What to do

If you’re interested in learning more about wild food, you must try a foraging class with Raoul van den Broucke, who is one of the UK’s leading foraging gurus, and is based locally. The Tudor Farmhouse will book a session with Raoul for you if you are interested. We went out on a Sunday morning with Raoul and had a most informative trip. Born in Belgium, Raoul has lived a varied and interesting life, having sold foraged treasures to many leading chefs around the world for years.


Our session with Raoul was hugely informative, as participants are asked what they are most interested in seeing, and the trip is structured accordingly. We were taken across fields, up tracks, down lanes and along a river to source wild fruits, plants and fungi, which was absolutely fascinating. It really was eye opening to see what is growing wild in places where you’d never think to look. There is more wild food on most people’s doorsteps than you’d realize. We finished our morning by taking our basket of bounty to a local pub to cook, and we enjoyed our treasures freshly cooked with an excellent glass of local cider. Raoul is a complete fountain of knowledge for anyone interested in foraging and wild food, and I recommend an excursion with him most highly. 


Anyone interested in wine will not traditionally associate South Wales with wine production, and as such, I was most interested to pay a visit to Ancre Hill Estate, situated just outside Monmouth during our stay in the area.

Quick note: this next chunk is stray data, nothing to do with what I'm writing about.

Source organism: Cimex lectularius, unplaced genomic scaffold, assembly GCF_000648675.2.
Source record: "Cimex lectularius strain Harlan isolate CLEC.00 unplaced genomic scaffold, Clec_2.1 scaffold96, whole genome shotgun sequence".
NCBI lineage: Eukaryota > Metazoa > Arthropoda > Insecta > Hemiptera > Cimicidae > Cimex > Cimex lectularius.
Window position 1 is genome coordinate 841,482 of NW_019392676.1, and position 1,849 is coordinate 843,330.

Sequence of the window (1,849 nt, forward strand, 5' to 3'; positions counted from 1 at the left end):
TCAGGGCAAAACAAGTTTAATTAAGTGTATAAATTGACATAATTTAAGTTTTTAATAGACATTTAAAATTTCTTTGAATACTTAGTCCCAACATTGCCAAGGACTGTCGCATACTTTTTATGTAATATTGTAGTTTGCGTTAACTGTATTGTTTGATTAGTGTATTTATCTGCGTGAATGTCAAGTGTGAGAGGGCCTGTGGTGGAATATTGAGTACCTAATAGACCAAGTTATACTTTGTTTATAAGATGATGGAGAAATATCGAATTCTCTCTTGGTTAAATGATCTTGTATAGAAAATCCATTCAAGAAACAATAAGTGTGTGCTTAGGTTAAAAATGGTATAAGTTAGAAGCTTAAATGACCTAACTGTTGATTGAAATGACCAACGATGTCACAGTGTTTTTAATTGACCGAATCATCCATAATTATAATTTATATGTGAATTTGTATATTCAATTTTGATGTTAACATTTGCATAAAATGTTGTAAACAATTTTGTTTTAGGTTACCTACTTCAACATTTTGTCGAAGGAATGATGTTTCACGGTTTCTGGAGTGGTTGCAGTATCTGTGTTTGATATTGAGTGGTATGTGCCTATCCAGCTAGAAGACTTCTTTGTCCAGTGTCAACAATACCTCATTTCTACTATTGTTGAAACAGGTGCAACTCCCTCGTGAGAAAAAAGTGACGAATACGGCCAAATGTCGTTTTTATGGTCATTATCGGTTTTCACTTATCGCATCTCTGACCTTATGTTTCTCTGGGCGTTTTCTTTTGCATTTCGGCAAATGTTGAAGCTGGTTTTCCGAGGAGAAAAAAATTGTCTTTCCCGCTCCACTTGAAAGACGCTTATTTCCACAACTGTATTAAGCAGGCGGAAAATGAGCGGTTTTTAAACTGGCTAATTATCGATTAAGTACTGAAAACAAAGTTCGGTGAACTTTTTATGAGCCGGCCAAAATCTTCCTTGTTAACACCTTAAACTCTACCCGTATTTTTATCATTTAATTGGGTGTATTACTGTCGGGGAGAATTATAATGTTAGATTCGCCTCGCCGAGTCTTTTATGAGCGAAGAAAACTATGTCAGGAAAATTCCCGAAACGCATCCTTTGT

Ancre Hill is an absolutely fascinating place to visit for any wine lover, and I’d really recommend booking a place on their weekend wine tours and tastings. 

Set up in 2008 by Richard and Joy Morris, with their son, David, a trained winemaker, having worked in Rousillon and a Plumpton College alumnus, they have transformed the fields adjacent to their home by planting acres of vines and building a state of the art eco winery, which was opened by HRH The Duchess of Cornwall in July 2015.

Ancre Hill mainly grow chardonnay, albarino and pinot noir grapes, and are making some really interesting and delicious wines, including an excellent Blanc de Noirs, a Chardonnay/Pinot noir sparkling rose, a Pinot Noir/Seyval sparkling and a Triomphe made from 100% Triomphe grapes. They have won a number of prestigious awards, including top awards from Decanter and IWSC. The Tudor Farmhouse are able to organise an excursion foraging or wine tasting for guests.

We found our visit to the Forest of Dean most interesting, and were thrilled to discover such a charming, peaceful spot for a quite weekend away from the hustle and bustle. We will certainly be returning very soon.

Thank you very much to the Tudor Farmhouse for inviting me to stay.

A foodie guide to Copenhagen – 2015


The popularity of Copenhagen as a foodie destination seems to be ever increasing. This is a city whose food scene is vibrant, exciting, and innovative, and is a delight to experience.